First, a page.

Thirty years coming, new Hudson library has busy opening day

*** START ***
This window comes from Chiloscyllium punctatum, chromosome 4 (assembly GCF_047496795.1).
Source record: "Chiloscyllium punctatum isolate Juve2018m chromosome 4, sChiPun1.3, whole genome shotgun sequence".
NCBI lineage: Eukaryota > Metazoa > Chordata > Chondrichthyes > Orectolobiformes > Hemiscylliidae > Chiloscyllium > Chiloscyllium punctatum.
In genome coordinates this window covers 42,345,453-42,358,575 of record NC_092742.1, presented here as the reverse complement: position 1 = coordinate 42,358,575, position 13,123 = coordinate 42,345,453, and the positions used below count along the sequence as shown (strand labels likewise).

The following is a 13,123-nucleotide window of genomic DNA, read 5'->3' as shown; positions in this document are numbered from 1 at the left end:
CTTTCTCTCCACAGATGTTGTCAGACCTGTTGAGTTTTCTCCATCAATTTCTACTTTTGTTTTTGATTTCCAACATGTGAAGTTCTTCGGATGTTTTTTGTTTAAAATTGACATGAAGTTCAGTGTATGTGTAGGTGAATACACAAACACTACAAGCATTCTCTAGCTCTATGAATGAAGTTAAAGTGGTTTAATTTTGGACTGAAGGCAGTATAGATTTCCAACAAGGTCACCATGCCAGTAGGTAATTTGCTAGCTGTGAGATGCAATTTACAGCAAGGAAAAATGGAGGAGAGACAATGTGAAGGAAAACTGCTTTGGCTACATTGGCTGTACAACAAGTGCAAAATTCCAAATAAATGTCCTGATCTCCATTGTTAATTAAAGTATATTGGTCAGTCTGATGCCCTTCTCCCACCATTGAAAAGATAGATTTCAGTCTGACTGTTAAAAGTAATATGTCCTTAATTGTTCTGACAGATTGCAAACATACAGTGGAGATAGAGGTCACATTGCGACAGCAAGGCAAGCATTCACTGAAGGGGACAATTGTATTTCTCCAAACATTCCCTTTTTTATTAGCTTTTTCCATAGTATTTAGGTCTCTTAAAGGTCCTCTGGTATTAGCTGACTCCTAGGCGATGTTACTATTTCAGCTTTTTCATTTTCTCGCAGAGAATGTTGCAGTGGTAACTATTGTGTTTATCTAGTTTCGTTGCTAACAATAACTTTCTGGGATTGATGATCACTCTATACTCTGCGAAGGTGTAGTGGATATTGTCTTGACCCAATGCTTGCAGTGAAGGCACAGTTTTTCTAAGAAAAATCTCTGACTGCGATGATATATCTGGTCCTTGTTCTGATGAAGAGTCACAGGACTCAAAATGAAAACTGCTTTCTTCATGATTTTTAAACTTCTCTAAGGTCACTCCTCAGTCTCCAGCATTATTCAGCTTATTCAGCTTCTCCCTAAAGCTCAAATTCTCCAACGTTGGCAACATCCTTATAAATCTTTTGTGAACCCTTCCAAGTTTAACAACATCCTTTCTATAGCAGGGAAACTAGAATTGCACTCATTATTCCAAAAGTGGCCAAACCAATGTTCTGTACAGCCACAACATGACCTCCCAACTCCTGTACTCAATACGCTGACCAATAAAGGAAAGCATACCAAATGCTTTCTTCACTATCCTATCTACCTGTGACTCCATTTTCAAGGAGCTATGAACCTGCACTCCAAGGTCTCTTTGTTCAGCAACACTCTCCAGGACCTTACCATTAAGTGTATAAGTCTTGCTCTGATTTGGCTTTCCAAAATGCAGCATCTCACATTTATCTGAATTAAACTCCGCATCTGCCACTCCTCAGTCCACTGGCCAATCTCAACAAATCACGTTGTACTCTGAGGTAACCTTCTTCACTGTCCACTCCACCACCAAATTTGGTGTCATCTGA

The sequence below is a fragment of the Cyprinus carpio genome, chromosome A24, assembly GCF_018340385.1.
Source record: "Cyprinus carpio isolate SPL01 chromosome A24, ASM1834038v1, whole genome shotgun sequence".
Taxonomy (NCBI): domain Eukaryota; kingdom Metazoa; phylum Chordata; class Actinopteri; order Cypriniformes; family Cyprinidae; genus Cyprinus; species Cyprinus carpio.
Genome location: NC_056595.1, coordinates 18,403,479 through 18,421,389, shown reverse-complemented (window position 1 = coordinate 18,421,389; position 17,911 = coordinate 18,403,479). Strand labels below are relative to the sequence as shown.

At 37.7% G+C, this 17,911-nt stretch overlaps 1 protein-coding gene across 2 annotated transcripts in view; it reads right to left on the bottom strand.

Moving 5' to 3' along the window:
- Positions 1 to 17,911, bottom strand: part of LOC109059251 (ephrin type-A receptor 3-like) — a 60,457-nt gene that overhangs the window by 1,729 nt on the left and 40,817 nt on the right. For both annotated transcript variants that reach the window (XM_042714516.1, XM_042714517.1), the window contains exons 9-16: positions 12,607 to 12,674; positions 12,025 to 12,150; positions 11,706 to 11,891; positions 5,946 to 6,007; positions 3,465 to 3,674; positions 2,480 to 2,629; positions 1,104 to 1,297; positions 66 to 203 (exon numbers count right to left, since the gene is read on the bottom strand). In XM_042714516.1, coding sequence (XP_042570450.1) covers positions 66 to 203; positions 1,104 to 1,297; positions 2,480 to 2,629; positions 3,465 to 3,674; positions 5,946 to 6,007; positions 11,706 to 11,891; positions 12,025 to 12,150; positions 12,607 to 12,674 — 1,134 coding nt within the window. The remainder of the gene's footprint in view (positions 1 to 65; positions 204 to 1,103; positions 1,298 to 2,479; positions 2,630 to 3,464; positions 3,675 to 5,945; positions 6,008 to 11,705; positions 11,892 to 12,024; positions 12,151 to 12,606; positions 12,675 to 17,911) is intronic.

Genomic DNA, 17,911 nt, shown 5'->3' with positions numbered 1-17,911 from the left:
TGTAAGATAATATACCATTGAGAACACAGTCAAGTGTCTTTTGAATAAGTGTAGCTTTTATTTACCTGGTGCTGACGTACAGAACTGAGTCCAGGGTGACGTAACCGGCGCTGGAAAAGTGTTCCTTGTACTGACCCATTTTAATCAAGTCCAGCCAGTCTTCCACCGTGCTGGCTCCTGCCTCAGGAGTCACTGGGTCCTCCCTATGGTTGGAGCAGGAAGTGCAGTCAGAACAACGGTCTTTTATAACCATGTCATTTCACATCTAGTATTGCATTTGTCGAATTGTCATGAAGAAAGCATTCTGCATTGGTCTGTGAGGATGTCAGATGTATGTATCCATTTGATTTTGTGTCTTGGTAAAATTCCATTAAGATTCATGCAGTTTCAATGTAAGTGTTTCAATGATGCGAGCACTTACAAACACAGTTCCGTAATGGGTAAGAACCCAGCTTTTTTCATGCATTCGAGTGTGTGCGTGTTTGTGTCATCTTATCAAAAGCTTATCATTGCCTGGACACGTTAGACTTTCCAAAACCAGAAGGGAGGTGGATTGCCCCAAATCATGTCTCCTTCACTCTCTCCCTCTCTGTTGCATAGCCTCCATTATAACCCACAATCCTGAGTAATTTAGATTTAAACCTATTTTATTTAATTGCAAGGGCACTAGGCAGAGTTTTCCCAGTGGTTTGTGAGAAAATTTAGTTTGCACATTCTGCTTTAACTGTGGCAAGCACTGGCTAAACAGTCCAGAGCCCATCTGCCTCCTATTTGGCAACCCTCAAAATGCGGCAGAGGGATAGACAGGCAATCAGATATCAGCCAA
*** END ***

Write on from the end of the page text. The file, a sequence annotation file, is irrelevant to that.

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HUDSON - A book reader needs light, of course. A book borrower also needs light. And of all the positive appraisals made Monday at the opening of George H. and Ella M. Rodgers Memorial Library, an abundance of natural light topped the list. After 30 years of wishful thinking, residents finally have a new library: one with high ceilings, new computers, rooms with enough space to play Whiffle Ball, and enough penetrating sunlight to illuminate the pages of "Long Walk to Freedom." The book, the autobiography of Nelson Mandela, was one of dozens that library staff stocked on the shelves on a busy opening day. The library purposely made May 18 the due date of books borrowed in the past month to attract patrons to the new building. And those patrons obliged. From the moment the doors opened until late in the afternoon, the library saw a swirl of residents quickly returning selections so they could slowly examine the new digs. "It's bright and spacious," Martha Rebello said. "It looks easier to find things." Rebello and her husband, Dennis, frequently visited Hills Memorial Library on 18 Library St. As with many patrons interviewed Monday, the Rebellos found the old library limiting. The library's collection of books, periodicals, reference materials and videos weren't displayed properly because the building just didn't have room, patrons said. And the Rebellos often were frustrated by the lack of parking spots at Hills Memorial, which is not a problem at Rogers Memorial. "There was no rhyme or reason," Director Toni Weller said of the old building while taking a break from shelving a cart full of returned books. Weller excitedly gave a guest a tour of the new building: the expansive main section - which holds the adult and teen holdings and the video and reference areas - the roomy children's section that includes a separate function room, and the community room that will seat up to 60 people for movies and events. The library came after nearly 30 years of discussion and several failed votes. The last attempt came in 2007, when a majority of voters supported a $4 million proposal, but the measure fell short of a 60 percent majority. That fall, Hudson residents Philip and Alvin Rodgers donated the $4 million for a building to be named in honor of their parents. Construction started last year. "It's beautiful," David Kelley said. "It's well laid from what I've seen so far." He wants to bring his grandson Connor there soon to enjoy the children's library. And that new children's space was abuzz Monday with the sound of mothers and children reviewing book titles while some kids played interactive video games on new computers. Michelle Kolachi can't wait to bring her two children to "toddler time." At Hills Memorial, the space reserved for such programs was so small that there was a waiting list. When their scheduled time arrived, parents and kids had to sit on top of one another, she said.

 

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